Buyers must improve health and safety measures

7 August 2008
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08 August 2008 | Helen Gilbert

Procurement questionnaires need to be a lot more probing about health and safety issues and not focus so much on costs, the managing director of a sign installation firm has claimed.

Steve Martin, MD of Xmo Strata describes the current tick-box approach to procurement questionnaires as sending a 'subtext' message to bidding companies that they can ignore health and safety related issues and treat them as a secondary thought after cost savings. Martin, who is also author of Safety Quality Tricks and Lies: Dirty tricks in the British Sign Industry and 100 Questions Your Sign Company Doesn't Want You To Ask, says customer firms sometimes have health and safety policies in place.

But to comply with these bidding companies often have to simply tick a box next to a statement such as "please confirm your willingness to adhere to the company's health and safety policies" and possibly supply generic documents. He added the rest of the tender goes into lengthy details about performance, key performance indicators, price and cost savings, with the final part being "now name your price or words to that effect". "The weight of wording about price and service often leads suppliers to think that safety is an afterthought and isn't critical to winning the contract," he said. "Questionnaires like this are a very loud signal to the customer, health and safety is a risk that they wish to transfer to the supplier, and I'm afraid under UK law you cannot do that, however much your procurement department may wish to."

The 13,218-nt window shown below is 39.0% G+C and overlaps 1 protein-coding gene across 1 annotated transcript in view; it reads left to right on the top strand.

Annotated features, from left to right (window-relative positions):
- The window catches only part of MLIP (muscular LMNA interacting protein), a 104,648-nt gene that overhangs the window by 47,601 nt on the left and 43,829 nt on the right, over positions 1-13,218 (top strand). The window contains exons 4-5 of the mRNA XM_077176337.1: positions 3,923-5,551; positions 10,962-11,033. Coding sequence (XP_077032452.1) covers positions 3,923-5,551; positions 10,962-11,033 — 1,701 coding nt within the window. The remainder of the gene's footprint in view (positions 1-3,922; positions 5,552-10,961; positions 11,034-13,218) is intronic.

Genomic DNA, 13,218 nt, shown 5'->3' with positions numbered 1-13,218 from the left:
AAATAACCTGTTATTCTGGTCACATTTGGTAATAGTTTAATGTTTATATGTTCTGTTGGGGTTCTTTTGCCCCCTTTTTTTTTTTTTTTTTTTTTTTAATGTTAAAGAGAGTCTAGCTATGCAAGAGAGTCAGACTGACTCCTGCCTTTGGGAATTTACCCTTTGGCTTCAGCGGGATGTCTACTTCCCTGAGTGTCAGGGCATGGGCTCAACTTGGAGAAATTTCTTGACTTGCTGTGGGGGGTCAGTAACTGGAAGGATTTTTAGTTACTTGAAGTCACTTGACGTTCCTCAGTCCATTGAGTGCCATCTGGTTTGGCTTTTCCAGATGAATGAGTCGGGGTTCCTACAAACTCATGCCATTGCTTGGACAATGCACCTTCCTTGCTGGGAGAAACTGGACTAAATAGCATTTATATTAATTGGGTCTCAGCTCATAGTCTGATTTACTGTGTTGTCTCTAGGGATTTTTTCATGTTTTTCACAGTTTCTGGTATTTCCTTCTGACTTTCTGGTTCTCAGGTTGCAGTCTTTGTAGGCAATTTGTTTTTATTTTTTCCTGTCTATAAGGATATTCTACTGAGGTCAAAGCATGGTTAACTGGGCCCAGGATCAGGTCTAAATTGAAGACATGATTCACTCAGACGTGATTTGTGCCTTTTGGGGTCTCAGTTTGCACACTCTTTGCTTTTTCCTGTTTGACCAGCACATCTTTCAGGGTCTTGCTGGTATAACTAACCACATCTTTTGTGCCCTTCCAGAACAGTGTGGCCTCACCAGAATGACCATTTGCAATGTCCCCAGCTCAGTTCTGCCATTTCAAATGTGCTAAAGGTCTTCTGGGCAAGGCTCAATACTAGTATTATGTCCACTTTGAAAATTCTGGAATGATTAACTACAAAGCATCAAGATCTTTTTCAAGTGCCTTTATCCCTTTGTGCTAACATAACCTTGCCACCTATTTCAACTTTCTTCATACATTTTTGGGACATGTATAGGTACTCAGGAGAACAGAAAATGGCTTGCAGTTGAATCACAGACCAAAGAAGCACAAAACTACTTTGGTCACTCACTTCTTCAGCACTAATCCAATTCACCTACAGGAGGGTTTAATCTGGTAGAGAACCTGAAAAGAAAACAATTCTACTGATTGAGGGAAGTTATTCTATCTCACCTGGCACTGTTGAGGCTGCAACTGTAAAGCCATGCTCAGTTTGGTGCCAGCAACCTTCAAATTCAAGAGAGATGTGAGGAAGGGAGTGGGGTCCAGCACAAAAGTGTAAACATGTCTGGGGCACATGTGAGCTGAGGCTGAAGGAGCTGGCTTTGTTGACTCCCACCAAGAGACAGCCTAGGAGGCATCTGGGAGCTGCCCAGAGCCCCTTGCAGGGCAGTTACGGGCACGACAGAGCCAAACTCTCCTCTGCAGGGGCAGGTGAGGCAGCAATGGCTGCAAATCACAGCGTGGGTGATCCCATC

Calderbridge, Seascale
£52,518 - £64,233
London (Central), London (Greater)
£450 per day
Beaumont Select
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